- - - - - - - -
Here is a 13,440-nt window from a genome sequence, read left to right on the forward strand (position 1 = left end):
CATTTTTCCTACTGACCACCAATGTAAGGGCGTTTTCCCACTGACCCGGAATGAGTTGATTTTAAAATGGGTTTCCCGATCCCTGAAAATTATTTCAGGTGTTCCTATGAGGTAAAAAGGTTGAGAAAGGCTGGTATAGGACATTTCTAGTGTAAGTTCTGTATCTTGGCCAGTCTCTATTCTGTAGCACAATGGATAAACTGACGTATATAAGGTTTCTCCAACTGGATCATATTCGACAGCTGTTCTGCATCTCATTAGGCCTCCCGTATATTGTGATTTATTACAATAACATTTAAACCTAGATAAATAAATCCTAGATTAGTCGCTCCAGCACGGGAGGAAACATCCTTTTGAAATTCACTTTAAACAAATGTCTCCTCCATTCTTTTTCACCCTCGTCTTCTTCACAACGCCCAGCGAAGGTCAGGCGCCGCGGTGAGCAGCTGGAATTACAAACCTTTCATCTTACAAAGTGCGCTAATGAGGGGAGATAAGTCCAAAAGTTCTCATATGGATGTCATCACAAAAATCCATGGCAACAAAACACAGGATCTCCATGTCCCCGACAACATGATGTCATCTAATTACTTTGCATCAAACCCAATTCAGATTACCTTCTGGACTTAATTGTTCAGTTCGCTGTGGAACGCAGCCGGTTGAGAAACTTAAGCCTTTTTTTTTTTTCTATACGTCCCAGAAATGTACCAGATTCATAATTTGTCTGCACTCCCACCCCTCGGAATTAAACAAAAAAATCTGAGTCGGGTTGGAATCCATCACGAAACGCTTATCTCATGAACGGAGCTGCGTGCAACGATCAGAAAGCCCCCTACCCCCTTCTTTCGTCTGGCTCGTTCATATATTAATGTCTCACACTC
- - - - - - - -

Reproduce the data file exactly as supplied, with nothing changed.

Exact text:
Here is a 13,440-nt window from a genome sequence, read left to right on the forward strand (position 1 = left end):
CATTTTTCCTACTGACCACCAATGTAAGGGCGTTTTCCCACTGACCCGGAATGAGTTGATTTTAAAATGGGTTTCCCGATCCCTGAAAATTATTTCAGGTGTTCCTATGAGGTAAAAAGGTTGAGAAAGGCTGGTATAGGACATTTCTAGTGTAAGTTCTGTATCTTGGCCAGTCTCTATTCTGTAGCACAATGGATAAACTGACGTATATAAGGTTTCTCCAACTGGATCATATTCGACAGCTGTTCTGCATCTCATTAGGCCTCCCGTATATTGTGATTTATTACAATAACATTTAAACCTAGATAAATAAATCCTAGATTAGTCGCTCCAGCACGGGAGGAAACATCCTTTTGAAATTCACTTTAAACAAATGTCTCCTCCATTCTTTTTCACCCTCGTCTTCTTCACAACGCCCAGCGAAGGTCAGGCGCCGCGGTGAGCAGCTGGAATTACAAACCTTTCATCTTACAAAGTGCGCTAATGAGGGGAGATAAGTCCAAAAGTTCTCATATGGATGTCATCACAAAAATCCATGGCAACAAAACACAGGATCTCCATGTCCCCGACAACATGATGTCATCTAATTACTTTGCATCAAACCCAATTCAGATTACCTTCTGGACTTAATTGTTCAGTTCGCTGTGGAACGCAGCCGGTTGAGAAACTTAAGCCTTTTTTTTTTTTCTATACGTCCCAGAAATGTACCAGATTCATAATTTGTCTGCACTCCCACCCCTCGGAATTAAACAAAAAAATCTGAGTCGGGTTGGAATCCATCACGAAACGCTTATCTCATGAACGGAGCTGCGTGCAACGATCAGAAAGCCCCCTACCCCCTTCTTTCGTCTGGCTCGTTCATATATTAATGTCTCACACTC